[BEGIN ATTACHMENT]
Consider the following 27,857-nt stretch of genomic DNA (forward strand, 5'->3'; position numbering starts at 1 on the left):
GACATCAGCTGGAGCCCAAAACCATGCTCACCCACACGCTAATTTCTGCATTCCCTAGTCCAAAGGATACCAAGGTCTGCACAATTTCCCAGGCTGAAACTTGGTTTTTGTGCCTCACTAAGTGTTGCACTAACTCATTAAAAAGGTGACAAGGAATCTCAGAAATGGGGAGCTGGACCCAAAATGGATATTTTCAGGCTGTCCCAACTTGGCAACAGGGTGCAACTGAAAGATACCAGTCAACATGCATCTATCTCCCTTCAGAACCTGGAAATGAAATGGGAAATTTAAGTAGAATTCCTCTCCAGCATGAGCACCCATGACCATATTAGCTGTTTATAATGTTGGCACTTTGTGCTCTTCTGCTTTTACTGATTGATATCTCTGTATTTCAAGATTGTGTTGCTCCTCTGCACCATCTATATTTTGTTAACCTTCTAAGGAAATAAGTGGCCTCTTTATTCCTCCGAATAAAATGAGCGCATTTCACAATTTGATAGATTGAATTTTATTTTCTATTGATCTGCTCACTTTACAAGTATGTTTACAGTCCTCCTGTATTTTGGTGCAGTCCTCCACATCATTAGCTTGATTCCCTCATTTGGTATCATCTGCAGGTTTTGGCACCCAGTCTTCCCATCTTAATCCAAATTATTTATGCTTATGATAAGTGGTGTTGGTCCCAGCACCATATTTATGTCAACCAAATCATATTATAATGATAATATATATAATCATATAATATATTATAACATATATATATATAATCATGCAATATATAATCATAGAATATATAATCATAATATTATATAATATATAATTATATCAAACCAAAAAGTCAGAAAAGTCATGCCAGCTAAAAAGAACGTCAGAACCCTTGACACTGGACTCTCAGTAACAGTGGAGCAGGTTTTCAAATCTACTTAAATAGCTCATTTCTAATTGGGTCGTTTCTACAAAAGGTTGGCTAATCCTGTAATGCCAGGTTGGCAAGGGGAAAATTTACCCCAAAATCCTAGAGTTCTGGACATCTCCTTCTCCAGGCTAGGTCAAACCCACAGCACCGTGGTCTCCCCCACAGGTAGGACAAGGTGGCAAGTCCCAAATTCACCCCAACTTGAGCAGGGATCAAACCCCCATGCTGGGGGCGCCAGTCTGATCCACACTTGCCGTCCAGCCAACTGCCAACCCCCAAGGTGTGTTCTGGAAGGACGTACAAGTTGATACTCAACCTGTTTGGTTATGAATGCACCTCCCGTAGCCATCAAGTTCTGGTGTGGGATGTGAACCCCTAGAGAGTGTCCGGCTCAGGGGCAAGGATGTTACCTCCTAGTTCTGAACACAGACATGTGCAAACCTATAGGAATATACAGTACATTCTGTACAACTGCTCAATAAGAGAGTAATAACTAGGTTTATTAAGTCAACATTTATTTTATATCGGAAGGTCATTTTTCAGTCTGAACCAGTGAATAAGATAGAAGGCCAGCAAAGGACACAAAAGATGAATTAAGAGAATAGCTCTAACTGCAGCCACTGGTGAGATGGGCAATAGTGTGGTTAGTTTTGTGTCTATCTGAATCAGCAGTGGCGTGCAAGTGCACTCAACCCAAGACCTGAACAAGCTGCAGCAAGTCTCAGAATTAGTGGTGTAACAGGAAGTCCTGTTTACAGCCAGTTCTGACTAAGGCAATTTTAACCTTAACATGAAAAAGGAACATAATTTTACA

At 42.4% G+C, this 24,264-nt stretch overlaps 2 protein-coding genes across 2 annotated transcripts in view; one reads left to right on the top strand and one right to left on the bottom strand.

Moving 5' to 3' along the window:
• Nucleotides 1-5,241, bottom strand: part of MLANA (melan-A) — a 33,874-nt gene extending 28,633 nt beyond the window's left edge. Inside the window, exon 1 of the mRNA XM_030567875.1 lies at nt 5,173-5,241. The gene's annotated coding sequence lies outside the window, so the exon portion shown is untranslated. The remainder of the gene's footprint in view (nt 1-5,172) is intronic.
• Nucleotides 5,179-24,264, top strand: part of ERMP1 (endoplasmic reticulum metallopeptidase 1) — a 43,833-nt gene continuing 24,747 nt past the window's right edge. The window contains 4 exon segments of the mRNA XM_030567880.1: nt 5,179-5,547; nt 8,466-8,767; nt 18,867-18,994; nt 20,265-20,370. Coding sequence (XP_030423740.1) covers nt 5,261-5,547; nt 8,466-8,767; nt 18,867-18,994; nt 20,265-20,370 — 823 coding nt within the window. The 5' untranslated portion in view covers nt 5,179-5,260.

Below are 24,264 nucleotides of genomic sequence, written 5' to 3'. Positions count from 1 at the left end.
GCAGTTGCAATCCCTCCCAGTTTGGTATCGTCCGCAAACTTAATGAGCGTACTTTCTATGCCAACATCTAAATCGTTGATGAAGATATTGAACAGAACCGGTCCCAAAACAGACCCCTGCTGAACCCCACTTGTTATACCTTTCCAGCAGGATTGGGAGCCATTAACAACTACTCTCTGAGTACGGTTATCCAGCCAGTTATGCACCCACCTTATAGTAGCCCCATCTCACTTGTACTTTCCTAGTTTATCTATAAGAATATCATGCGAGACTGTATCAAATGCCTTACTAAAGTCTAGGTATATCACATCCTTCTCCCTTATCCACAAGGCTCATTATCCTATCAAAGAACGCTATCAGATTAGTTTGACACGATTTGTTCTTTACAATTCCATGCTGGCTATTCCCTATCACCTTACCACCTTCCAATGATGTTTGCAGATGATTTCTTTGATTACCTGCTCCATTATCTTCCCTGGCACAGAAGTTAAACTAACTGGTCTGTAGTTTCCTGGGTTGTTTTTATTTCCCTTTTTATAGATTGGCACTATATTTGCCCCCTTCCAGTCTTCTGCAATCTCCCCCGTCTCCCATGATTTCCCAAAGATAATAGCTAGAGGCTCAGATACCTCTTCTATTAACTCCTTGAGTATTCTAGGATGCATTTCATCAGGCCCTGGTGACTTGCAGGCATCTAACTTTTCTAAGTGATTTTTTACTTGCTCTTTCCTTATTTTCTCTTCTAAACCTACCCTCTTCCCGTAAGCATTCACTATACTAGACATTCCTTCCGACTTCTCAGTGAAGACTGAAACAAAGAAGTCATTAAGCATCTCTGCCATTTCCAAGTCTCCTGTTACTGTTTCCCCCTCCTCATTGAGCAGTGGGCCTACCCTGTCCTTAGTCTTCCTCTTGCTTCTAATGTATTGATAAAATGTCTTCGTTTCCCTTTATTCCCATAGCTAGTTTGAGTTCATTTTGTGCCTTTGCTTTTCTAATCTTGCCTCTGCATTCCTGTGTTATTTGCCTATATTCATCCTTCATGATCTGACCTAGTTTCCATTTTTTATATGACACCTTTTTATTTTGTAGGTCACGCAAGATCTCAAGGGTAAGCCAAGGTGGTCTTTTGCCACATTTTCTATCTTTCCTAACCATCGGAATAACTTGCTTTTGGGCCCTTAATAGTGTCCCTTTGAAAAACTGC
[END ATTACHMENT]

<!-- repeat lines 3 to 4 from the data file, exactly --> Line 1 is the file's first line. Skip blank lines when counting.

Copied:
At 42.4% G+C, this 24,264-nt stretch overlaps 2 protein-coding genes across 2 annotated transcripts in view; one reads left to right on the top strand and one right to left on the bottom strand.

Moving 5' to 3' along the window: